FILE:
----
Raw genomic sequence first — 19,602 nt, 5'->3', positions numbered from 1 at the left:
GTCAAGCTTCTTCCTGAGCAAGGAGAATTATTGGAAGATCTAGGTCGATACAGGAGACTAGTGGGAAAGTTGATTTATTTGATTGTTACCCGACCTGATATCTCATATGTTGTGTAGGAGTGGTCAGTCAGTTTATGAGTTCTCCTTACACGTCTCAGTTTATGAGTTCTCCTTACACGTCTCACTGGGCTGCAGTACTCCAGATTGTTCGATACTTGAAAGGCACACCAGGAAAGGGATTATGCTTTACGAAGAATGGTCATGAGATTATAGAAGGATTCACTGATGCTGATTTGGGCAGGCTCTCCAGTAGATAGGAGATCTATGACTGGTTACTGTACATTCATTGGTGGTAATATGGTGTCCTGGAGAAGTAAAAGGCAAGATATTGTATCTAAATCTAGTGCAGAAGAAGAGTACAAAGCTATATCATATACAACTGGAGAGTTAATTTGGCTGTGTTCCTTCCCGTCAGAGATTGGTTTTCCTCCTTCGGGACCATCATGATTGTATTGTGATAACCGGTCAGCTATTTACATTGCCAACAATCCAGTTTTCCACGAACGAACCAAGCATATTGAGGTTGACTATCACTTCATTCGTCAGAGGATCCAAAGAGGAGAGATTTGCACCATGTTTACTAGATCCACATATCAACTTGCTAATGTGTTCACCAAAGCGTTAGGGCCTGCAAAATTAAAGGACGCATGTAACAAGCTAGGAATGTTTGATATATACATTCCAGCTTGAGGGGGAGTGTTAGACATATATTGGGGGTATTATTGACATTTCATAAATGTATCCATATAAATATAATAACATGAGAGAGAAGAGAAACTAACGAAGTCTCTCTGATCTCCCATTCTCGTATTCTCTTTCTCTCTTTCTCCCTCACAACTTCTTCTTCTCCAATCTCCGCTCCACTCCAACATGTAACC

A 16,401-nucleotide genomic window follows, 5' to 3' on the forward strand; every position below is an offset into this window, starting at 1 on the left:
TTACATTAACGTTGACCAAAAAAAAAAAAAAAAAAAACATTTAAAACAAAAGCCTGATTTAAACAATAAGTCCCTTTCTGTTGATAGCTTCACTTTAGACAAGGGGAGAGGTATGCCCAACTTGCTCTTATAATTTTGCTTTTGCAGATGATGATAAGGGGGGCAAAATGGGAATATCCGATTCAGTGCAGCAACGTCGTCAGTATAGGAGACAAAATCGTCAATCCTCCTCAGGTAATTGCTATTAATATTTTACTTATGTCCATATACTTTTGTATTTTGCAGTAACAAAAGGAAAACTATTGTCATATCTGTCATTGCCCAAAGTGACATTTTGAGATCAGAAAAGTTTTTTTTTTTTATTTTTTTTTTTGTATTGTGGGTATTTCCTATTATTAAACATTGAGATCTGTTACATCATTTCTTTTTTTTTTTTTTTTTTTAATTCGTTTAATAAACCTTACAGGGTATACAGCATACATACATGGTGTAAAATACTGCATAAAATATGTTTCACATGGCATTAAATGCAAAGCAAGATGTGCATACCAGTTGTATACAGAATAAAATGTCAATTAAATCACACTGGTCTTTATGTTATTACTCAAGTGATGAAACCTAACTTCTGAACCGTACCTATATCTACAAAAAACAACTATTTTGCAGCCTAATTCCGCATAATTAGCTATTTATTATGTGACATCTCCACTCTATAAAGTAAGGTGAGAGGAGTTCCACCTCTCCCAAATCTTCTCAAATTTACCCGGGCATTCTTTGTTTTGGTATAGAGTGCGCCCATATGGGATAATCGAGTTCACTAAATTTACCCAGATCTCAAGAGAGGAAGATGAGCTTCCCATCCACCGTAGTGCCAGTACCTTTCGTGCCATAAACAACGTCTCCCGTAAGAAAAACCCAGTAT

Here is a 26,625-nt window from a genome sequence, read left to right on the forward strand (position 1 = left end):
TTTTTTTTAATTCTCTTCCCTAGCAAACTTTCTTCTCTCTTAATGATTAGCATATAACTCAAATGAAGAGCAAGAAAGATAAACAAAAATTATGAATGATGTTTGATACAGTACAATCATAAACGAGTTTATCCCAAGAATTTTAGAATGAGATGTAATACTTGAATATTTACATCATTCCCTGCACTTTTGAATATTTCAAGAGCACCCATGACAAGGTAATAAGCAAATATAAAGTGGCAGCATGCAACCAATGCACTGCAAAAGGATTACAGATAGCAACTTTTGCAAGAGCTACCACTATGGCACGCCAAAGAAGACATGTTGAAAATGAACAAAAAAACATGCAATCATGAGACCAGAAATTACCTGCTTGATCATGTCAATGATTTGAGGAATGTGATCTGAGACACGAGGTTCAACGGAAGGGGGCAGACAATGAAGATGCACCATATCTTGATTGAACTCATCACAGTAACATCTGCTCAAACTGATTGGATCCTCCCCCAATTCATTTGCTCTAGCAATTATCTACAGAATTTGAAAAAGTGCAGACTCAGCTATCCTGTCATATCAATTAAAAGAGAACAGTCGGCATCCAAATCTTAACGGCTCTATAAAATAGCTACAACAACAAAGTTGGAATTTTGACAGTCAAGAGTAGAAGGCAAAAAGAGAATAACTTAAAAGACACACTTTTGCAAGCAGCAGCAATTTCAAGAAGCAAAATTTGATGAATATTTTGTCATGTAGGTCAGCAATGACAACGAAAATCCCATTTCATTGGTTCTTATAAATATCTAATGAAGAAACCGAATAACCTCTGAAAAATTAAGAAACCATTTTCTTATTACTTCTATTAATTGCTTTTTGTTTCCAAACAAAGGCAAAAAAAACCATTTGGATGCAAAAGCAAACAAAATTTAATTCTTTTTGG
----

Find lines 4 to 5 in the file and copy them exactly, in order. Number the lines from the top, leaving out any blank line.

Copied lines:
TTACATTAACGTTGACCAAAAAAAAAAAAAAAAAAAACATTTAAAACAAAAGCCTGATTTAAACAATAAGTCCCTTTCTGTTGATAGCTTCACTTTAGACAAGGGGAGAGGTATGCCCAACTTGCTCTTATAATTTTGCTTTTGCAGATGATGATAAGGGGGGCAAAATGGGAATATCCGATTCAGTGCAGCAACGTCGTCAGTATAGGAGACAAAATCGTCAATCCTCCTCAGGTAATTGCTATTAATATTTTACTTATGTCCATATACTTTTGTATTTTGCAGTAACAAAAGGAAAACTATTGTCATATCTGTCATTGCCCAAAGTGACATTTTGAGATCAGAAAAGTTTTTTTTTTTTATTTTTTTTTTTGTATTGTGGGTATTTCCTATTATTAAACATTGAGATCTGTTACATCATTTCTTTTTTTTTTTTTTTTTTTAATTCGTTTAATAAACCTTACAGGGTATACAGCATACATACATGGTGTAAAATACTGCATAAAATATGTTTCACATGGCATTAAATGCAAAGCAAGATGTGCATACCAGTTGTATACAGAATAAAATGTCAATTAAATCACACTGGTCTTTATGTTATTACTCAAGTGATGAAACCTAACTTCTGAACCGTACCTATATCTACAAAAAACAACTATTTTGCAGCCTAATTCCGCATAATTAGCTATTTATTATGTGACATCTCCACTCTATAAAGTAAGGTGAGAGGAGTTCCACCTCTCCCAAATCTTCTCAAATTTACCCGGGCATTCTTTGTTTTGGTATAGAGTGCGCCCATATGGGATAATCGAGTTCACTAAATTTACCCAGATCTCAAGAGAGGAAGATGAGCTTCCCATCCACCGTAGTGCCAGTACCTTTCGTGCCATAAACAACGTCTCCCGTAAGAAAAACCCAGTAT

Here is a 26,625-nt window from a genome sequence, read left to right on the forward strand (position 1 = left end):